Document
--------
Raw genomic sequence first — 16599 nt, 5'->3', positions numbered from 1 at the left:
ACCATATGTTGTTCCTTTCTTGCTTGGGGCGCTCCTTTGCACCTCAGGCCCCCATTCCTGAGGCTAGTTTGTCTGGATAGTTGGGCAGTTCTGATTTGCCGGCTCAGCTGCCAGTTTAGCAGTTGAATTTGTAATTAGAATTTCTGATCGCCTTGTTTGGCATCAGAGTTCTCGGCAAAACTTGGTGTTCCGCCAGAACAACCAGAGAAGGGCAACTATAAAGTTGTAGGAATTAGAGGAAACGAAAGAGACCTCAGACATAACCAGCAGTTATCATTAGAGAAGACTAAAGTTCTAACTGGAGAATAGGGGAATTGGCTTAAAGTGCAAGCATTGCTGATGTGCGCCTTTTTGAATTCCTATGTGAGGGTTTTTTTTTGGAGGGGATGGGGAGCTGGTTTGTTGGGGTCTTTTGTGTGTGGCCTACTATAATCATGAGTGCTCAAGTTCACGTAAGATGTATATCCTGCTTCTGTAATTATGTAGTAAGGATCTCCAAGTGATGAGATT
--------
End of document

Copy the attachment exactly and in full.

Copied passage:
Raw genomic sequence first — 16599 nt, 5'->3', positions numbered from 1 at the left:
ACCATATGTTGTTCCTTTCTTGCTTGGGGCGCTCCTTTGCACCTCAGGCCCCCATTCCTGAGGCTAGTTTGTCTGGATAGTTGGGCAGTTCTGATTTGCCGGCTCAGCTGCCAGTTTAGCAGTTGAATTTGTAATTAGAATTTCTGATCGCCTTGTTTGGCATCAGAGTTCTCGGCAAAACTTGGTGTTCCGCCAGAACAACCAGAGAAGGGCAACTATAAAGTTGTAGGAATTAGAGGAAACGAAAGAGACCTCAGACATAACCAGCAGTTATCATTAGAGAAGACTAAAGTTCTAACTGGAGAATAGGGGAATTGGCTTAAAGTGCAAGCATTGCTGATGTGCGCCTTTTTGAATTCCTATGTGAGGGTTTTTTTTTGGAGGGGATGGGGAGCTGGTTTGTTGGGGTCTTTTGTGTGTGGCCTACTATAATCATGAGTGCTCAAGTTCACGTAAGATGTATATCCTGCTTCTGTAATTATGTAGTAAGGATCTCCAAGTGATGAGATT